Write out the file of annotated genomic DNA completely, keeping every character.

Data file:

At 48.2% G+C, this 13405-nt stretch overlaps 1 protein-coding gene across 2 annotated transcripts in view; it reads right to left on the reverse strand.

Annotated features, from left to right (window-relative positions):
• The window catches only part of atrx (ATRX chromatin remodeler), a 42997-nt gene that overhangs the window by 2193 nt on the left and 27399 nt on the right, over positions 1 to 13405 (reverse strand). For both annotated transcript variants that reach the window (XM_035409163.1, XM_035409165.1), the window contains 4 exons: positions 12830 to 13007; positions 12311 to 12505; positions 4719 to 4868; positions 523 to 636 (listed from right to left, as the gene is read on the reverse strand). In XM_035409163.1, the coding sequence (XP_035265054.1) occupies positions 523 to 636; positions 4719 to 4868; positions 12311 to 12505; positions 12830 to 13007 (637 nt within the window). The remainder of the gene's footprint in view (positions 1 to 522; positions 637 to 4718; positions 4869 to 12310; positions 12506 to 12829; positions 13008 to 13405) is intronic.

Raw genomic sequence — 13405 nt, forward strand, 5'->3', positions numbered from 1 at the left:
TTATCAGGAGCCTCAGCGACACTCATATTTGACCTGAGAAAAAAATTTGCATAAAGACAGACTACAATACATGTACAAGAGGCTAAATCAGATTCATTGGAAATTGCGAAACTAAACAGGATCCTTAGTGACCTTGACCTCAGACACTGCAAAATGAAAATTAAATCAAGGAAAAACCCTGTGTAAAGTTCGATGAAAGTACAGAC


At 48.2% G+C, this 13405-nt stretch overlaps 1 protein-coding gene across 2 annotated transcripts in view; it reads right to left on the reverse strand.

Annotated features, from left to right (window-relative positions):
• The window catches only part of atrx (ATRX chromatin remodeler), a 42997-nt gene that overhangs the window by 2193 nt on the left and 27399 nt on the right, over positions 1 to 13405 (reverse strand). For both annotated transcript variants that reach the window (XM_035409163.1, XM_035409165.1), the window contains 4 exons: positions 12830 to 13007; positions 12311 to 12505; positions 4719 to 4868; positions 523 to 636 (listed from right to left, as the gene is read on the reverse strand). In XM_035409163.1, the coding sequence (XP_035265054.1) occupies positions 523 to 636; positions 4719 to 4868; positions 12311 to 12505; positions 12830 to 13007 (637 nt within the window). The remainder of the gene's footprint in view (positions 1 to 522; positions 637 to 4718; positions 4869 to 12310; positions 12506 to 12829; positions 13008 to 13405) is intronic.

Raw genomic sequence — 13405 nt, forward strand, 5'->3', positions numbered from 1 at the left:
TTATCAGGAGCCTCAGCGACACTCATATTTGACCTGAGAAAAAAATTTGCATAAAGACAGACTACAATACATGTACAAGAGGCTAAATCAGATTCATTGGAAATTGCGAAACTAAACAGGATCCTTAGTGACCTTGACCTCAGACACTGCAAAATGAAAATTAAATCAAGGAAAAACCCTGTGTAAAGTTCGATGAAAGTACAGAC